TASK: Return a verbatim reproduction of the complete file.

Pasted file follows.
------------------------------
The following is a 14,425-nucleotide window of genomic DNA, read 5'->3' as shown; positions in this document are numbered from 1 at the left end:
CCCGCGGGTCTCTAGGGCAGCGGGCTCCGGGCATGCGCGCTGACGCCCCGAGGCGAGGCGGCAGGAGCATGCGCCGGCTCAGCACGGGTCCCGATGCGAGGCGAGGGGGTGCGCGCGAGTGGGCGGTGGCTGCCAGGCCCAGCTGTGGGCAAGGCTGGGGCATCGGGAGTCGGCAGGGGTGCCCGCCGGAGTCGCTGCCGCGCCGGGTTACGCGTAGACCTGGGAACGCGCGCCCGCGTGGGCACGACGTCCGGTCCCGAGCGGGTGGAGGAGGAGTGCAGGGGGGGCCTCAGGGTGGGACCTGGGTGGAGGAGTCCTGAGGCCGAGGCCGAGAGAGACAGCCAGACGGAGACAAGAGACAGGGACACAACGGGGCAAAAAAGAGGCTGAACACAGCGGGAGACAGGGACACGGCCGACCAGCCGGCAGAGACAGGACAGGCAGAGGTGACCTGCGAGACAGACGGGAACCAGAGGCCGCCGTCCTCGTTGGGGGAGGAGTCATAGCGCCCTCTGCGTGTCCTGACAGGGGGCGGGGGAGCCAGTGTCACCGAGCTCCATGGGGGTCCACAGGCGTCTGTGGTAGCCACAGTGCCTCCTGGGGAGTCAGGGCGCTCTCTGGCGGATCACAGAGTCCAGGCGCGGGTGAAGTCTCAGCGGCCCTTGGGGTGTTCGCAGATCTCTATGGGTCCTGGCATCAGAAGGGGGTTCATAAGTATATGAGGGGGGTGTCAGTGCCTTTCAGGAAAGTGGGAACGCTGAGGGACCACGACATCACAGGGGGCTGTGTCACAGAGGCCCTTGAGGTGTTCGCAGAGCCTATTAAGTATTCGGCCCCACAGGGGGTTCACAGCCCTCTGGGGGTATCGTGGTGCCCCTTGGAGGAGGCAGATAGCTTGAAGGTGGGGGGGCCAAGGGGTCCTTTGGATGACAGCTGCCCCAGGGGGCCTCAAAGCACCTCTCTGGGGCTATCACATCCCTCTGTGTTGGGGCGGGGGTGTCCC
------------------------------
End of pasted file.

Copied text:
The following is a 14,425-nucleotide window of genomic DNA, read 5'->3' as shown; positions in this document are numbered from 1 at the left end:
CCCGCGGGTCTCTAGGGCAGCGGGCTCCGGGCATGCGCGCTGACGCCCCGAGGCGAGGCGGCAGGAGCATGCGCCGGCTCAGCACGGGTCCCGATGCGAGGCGAGGGGGTGCGCGCGAGTGGGCGGTGGCTGCCAGGCCCAGCTGTGGGCAAGGCTGGGGCATCGGGAGTCGGCAGGGGTGCCCGCCGGAGTCGCTGCCGCGCCGGGTTACGCGTAGACCTGGGAACGCGCGCCCGCGTGGGCACGACGTCCGGTCCCGAGCGGGTGGAGGAGGAGTGCAGGGGGGGCCTCAGGGTGGGACCTGGGTGGAGGAGTCCTGAGGCCGAGGCCGAGAGAGACAGCCAGACGGAGACAAGAGACAGGGACACAACGGGGCAAAAAAGAGGCTGAACACAGCGGGAGACAGGGACACGGCCGACCAGCCGGCAGAGACAGGACAGGCAGAGGTGACCTGCGAGACAGACGGGAACCAGAGGCCGCCGTCCTCGTTGGGGGAGGAGTCATAGCGCCCTCTGCGTGTCCTGACAGGGGGCGGGGGAGCCAGTGTCACCGAGCTCCATGGGGGTCCACAGGCGTCTGTGGTAGCCACAGTGCCTCCTGGGGAGTCAGGGCGCTCTCTGGCGGATCACAGAGTCCAGGCGCGGGTGAAGTCTCAGCGGCCCTTGGGGTGTTCGCAGATCTCTATGGGTCCTGGCATCAGAAGGGGGTTCATAAGTATATGAGGGGGGTGTCAGTGCCTTTCAGGAAAGTGGGAACGCTGAGGGACCACGACATCACAGGGGGCTGTGTCACAGAGGCCCTTGAGGTGTTCGCAGAGCCTATTAAGTATTCGGCCCCACAGGGGGTTCACAGCCCTCTGGGGGTATCGTGGTGCCCCTTGGAGGAGGCAGATAGCTTGAAGGTGGGGGGGCCAAGGGGTCCTTTGGATGACAGCTGCCCCAGGGGGCCTCAAAGCACCTCTCTGGGGCTATCACATCCCTCTGTGTTGGGGCGGGGGTGTCCC